Q: We are living in a time of sensory overload – Any tips for quieting the mind in an effort to return to your sacred center within?
Oh yes, it is very needed and freeing to do so. First of all, we must remind ourselves that the mind hates silence because it thinks it is emptiness and nothingness, so we must be very kind and patient with ourselves when we are unable to quiet the mind.
Awareness of breath is my go-to tool for sensory overload. Either standing in the subway, sitting in the garden, or laying on my bed, I usually put one hand on my belly and the other on my chest. I observe the quality of my thoughts, of my breath and the sensations I feel in that moment (might be stress, anxiety, fatigue). Then, I practice this little exercise that helps me a lot – breath after breath, I try to equalize the inhales with exhales. If I inhale for 4 counts (without pushing the breath, just naturally inhaling with the belly), then I exhale for 4 counts. It takes a moment to find the rhythm. I keep my attention and my awareness in the practice as long as I need to feel quiet and at peace. Actually, meditation starts with concentration. Here is the first step. Try it out and let me know how you feel!
Q: Ancient wisdom and the principles of Ayurveda place high importance on understanding your body’s natural homeostasis or internal balance. From a yogic perspective, what does striving for balance look like?
According to many indigenous peoples (like the Lakotas or the Massai), the balance is a concept that, by definition, is never achieved. For example, whenever you change something in your food, you then change the entire system that once led you to balance before. Because of this, it is permanent work and an awareness practice.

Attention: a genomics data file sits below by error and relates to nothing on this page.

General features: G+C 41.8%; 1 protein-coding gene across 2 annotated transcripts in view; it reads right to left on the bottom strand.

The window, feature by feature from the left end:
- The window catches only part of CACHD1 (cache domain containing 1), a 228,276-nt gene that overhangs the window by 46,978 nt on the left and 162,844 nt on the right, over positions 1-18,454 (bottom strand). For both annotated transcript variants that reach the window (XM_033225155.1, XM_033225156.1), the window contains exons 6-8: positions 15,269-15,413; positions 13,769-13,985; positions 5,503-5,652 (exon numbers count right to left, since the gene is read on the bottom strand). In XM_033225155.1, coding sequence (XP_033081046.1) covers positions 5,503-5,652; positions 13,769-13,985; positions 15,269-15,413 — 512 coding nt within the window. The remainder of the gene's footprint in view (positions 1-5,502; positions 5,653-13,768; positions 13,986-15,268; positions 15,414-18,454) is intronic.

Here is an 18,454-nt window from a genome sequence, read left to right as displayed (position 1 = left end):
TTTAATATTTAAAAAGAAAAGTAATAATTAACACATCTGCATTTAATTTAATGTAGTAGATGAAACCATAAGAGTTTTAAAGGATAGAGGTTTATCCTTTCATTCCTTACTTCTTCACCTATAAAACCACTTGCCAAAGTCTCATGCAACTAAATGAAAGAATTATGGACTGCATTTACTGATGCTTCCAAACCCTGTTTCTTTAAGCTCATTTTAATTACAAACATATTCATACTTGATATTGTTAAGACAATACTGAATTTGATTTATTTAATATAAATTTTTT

From a yogic perspective, discipline is a key element for balancing our lives. Daily commitment to what makes us feel good and aligned – the asanas (the physical practice), the pranayams (the breathing exercises), the meditation and concentration. These times allow our cortisol levels to drop down considerably. All of this is part of the “striving” you mentioned.
At this point of my journey, I am able to surrender into a more peaceful and natural state, without straining myself too hard or with strict rules. For example, I changed a lot of my asana (movement) practice to something way more flowing, more like free dancing. In regards to food, I also do not put any tag on my forehead and listen more with my intuition for what suits my body.
And one major point I would love to share, specifically from a woman to another woman, is that balance is unique and not repeatable! So many magazines, ‘experts’ and teachers promote their super-wise programs to make us fit their own visions of what balance and beauty is. However, the only expert of yourself is you! It is this inner voice that expects your respect and attention. Balance is moving, balance is individual.
Q: As a mother, I’m always seeking new ways to fortify sustainable self-reflection and care practices – If you only had 5 minutes to pause and find that steadiness within, how would you spend that time?
Bare feet on the grass. Hands looking towards the sky. Still, yet in connection with Mother Earth and the elements. Breathing. Being.
Q: Any go-to resources you’d like to share to inspire continued personal transformation or connection to our omnipresent wisdom within?
Journaling is a limitless source of inner wisdom – writing from your personal source!
I would also recommend my dear friend Lora’s instagram, for daily inspiring imagery & words.
Also, the very well-made and complete website for sustainable living, The Good Trade.
And finally, to listen without moderation, the brilliant podcast ‘Mind Love’ created by Melissa Monte! It’s a daily go-to resource for acceptance, self-love and connection.
In this video, Elisa gently guides us through a 5-minute movement practice that nourishes your mind, body and soul through intuitive, free flowing movement.